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Art for Everyday Use (1908-1935)
DMG, October 19, 2009
ARTĚL/Chair, 1922_UMP (Museum of Decorative Arts) in Prague (CZ)_Gabriel Urbánek - Ondřej Kocourek
ARTĚL/Chair, 1922_UMP (Museum of Decorative Arts) in Prague (CZ)_Gabriel Urbánek - Ondřej Kocourek
 
Initially, the cooperative drew on the reformist tradition and on the values of handcraftmanship, and focused on designing and manufacturing “minor art for everyday use” – small functional and decorative items made of wood, ceramic, metal and other materials. Over the years, it extended its activities to include comprehensive designs of private homes and commercial spaces. During the brief prewar period of 1911-1914, a distinct Cubist-Expressionist tendency took hold in Artěl’s production, through the designs and theoretical studies of architects Pavel Janák and Vlastislav Hofman. Those years saw the creation of unique Cubist objects made chiefly in ceramics. With the establishment of an independent Czechoslovak state, the association joined the general quest for a distinctive national style, represented by the decorative art movement of the 1920s. Even in the postwar years, Artěl continued to be attracted to the legacy of Cubist experimentation, with a prevalence of geometric patterns and a tendency toward sparse form. In 1927-1930, under the guidance of Jaroslava Vondráčková, Artěl’s creative output was influenced by Functionalism.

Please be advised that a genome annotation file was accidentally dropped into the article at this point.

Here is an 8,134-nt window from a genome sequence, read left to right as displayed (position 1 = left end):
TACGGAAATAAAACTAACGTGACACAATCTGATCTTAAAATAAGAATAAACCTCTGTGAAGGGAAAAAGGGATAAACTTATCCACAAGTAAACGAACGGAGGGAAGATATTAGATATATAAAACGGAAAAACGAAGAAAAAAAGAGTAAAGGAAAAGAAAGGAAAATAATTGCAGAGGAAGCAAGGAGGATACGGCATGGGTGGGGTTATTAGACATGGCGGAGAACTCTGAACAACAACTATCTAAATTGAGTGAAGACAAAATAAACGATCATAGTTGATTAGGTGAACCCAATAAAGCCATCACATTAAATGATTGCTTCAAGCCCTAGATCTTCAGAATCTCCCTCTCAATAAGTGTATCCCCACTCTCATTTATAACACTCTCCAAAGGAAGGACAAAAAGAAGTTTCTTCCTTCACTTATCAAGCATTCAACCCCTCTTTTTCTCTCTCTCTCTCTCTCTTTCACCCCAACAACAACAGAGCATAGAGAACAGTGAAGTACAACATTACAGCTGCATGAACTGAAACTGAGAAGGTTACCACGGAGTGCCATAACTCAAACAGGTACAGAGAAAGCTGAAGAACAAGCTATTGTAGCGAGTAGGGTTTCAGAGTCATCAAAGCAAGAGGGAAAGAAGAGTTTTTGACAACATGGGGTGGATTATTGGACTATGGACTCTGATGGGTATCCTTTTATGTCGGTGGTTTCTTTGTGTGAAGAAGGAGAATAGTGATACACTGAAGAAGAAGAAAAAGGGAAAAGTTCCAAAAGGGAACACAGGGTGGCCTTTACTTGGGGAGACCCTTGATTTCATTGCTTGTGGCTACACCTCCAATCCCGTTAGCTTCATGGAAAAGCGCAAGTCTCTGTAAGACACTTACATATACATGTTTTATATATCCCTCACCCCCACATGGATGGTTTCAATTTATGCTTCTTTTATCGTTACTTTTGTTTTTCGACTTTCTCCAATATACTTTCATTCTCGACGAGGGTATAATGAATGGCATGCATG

ARTĚL/Crystal-shaped box_Pavel Janák (CZ), 1911_by Graniton, Rydl & Thon in Svijany-Podolí (CZ)_Gabriel Urbánek - Ondřej Kocourek.
ARTĚL/Crystal-shaped box_Pavel Janák (CZ), 1911_by Graniton, Rydl & Thon in Svijany-Podolí (CZ)_Gabriel Urbánek - Ondřej Kocourek.
 
In 1920, the cooperative changed its status to a joint-stock company, renamed Artěl, Decorative Arts Enterprise, Joint-Stock Company, Prague. In doing so, the company was responding to the postwar developments in the field, in an effort to move away from studio-type craftwork toward a modern enterprise capable of handling major assignments (e. g. the furnishing of thirty rooms of the state-owned Hviezdoslav hotel at the Štrbské pleso resort in Slovakia’s High Tatras in 1922), with the support of the industrial production. Artěl also participated with success in various exhibitions at home and abroad (notably, the international decorative arts exhibitions in Monza in 1923 and Paris in 1925), works and treatises of its members were published in the period press. From the mid-1920s, the joint stock company met with financial problems and in 1935, under the pressure of the economic crisis, Artěl was wound up.

ARTĚL/BOX_Václav Špála (CZ) for Artěl, 1921_Gabriel Urbánek - Ondřej Kocourek
ARTĚL/BOX_Václav Špála (CZ) for Artěl, 1921_Gabriel Urbánek - Ondřej Kocourek
 
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